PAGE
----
Dads, uncles, grandfathers and stepdads all play a special role in their children’s lives. They take their children camping, fishing and to baseball games. Dads help with homework and encourage their sons and daughters to stand tall and go after their dreams. Children learn from their male role models. With a dad’s support, children feel empowered to take risks and tackle the challenges of everyday life.

Sadly, not all children are so lucky to have a father, or a father figure, who can and will do these things for them.

When a child is placed in the state’s care because of evidence of abuse and neglect, a judge can appoint a court-appointed special advocate (CASA) to speak up for a child’s best interests in court and the child welfare system when no one else can. Often the CASA volunteer is the stability a child needs during this frightful time. CASA volunteers visit the child(ren) regularly and develop a relationship with them. They gather information on the case and report back to the judge to ensure each child has the resources and help they need while in the system and is on track to get into a permanent, loving home as soon as possible.

CASA volunteers are everyday community members who donate their time to be the eyes and ears of the judge in the community. No specific background or training is needed to become a CASA volunteer. Anyone 21 years of age or older, who can pass a thorough background check and complete 30 hours of free training is welcome to apply.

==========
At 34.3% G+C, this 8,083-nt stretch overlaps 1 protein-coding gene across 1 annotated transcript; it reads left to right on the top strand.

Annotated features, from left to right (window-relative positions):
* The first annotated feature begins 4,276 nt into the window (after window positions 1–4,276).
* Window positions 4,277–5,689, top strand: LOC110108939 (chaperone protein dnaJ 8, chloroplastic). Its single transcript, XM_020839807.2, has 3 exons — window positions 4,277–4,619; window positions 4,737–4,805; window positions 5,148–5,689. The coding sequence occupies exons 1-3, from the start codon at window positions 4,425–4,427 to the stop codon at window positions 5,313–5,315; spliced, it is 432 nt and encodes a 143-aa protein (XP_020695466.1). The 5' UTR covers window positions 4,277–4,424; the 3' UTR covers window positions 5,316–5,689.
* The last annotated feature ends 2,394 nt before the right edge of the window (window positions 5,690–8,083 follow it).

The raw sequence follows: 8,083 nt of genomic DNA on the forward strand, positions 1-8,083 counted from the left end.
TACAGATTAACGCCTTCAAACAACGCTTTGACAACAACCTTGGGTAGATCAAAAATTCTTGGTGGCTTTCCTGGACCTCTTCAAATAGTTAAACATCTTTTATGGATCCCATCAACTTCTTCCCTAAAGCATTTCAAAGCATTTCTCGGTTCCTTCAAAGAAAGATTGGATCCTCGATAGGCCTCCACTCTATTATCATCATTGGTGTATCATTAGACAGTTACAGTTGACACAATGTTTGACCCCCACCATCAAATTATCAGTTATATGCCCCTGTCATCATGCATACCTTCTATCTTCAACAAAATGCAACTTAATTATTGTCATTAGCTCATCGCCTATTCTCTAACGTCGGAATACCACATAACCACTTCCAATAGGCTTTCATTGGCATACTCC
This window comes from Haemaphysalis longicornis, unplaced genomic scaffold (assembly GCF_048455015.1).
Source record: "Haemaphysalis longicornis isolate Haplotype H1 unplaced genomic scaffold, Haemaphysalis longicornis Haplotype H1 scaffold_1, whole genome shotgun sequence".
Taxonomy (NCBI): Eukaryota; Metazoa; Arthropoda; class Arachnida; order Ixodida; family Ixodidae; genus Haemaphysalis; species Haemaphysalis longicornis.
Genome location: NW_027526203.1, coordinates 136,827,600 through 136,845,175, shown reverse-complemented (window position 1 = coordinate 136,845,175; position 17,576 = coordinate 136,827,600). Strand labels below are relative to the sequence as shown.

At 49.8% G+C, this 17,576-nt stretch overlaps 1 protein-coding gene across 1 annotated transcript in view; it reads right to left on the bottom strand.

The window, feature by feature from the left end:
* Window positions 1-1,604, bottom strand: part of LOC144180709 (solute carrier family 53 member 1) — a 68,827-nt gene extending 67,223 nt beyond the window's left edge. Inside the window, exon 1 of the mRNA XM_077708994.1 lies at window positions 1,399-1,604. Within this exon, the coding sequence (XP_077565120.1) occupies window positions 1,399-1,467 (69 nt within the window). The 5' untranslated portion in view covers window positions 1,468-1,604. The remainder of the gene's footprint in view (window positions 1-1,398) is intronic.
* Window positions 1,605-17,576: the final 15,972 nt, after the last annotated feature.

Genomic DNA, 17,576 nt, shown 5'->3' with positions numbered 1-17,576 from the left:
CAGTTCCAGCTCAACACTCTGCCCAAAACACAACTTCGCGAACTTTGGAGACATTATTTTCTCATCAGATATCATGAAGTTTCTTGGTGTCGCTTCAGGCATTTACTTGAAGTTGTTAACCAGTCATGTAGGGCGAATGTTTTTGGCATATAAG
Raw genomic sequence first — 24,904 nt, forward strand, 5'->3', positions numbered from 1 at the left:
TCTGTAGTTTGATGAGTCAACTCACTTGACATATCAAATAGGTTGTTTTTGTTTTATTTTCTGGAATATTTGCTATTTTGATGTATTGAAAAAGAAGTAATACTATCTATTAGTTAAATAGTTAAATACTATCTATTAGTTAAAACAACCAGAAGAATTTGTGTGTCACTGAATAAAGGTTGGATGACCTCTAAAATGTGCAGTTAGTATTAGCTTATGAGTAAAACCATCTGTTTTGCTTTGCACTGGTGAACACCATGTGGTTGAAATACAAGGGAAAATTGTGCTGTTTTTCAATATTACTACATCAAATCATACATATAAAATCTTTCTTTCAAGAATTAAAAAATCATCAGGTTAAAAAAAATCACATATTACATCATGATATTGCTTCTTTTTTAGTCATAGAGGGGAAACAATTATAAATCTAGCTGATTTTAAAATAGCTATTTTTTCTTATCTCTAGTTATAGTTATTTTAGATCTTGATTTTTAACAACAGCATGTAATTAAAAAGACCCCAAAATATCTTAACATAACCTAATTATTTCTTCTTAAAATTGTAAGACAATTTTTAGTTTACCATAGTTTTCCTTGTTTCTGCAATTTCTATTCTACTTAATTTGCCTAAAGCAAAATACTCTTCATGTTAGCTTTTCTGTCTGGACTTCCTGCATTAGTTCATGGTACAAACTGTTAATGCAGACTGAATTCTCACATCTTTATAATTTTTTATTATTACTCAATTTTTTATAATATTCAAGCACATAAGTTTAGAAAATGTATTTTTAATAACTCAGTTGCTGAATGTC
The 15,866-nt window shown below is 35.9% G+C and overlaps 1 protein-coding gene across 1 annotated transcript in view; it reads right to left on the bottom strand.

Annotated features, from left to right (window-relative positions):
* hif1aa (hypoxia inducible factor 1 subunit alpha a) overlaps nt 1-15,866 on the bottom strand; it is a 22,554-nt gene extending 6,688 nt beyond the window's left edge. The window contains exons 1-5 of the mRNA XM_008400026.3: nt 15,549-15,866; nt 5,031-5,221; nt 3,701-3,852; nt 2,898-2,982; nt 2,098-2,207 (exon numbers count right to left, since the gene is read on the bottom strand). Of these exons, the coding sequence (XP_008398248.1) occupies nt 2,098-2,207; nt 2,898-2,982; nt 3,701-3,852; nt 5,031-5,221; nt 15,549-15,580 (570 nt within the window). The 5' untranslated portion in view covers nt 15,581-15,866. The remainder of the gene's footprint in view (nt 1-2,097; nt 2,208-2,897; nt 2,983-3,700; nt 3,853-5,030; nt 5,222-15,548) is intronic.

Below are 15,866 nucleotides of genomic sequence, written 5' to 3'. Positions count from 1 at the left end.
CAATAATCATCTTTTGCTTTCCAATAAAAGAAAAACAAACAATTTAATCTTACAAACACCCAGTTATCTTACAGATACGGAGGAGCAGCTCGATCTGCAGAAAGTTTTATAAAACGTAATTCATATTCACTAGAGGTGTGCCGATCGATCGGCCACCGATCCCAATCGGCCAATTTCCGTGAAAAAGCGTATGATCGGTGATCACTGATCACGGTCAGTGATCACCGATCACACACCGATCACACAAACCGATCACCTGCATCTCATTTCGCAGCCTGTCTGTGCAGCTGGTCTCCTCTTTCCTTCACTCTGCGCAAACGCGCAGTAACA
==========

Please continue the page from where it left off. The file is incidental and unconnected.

There is a special need for more male volunteers in the program. Many children in the system do not have a positive male role model to look up to. Often, their CASA volunteer becomes that person. This is especially important for teen boys close to aging out of the system, who may feel more comfortable opening up to a male volunteer.

Amazingly, the CASA volunteer’s consistent presence in a child’s life while they are going through the foster care system makes all the difference in the world in their eyes. Children with a CASA volunteer spend less time in foster care and are half as likely to re-enter the system.

You can help break the cycle of abuse from one generation to another. You can model what a good father looks like by becoming a CASA volunteer with CASA of Santa Cruz County.

For more information on the CASA program, see or email

(Fish is coordinator of CASA of Santa Cruz County.)

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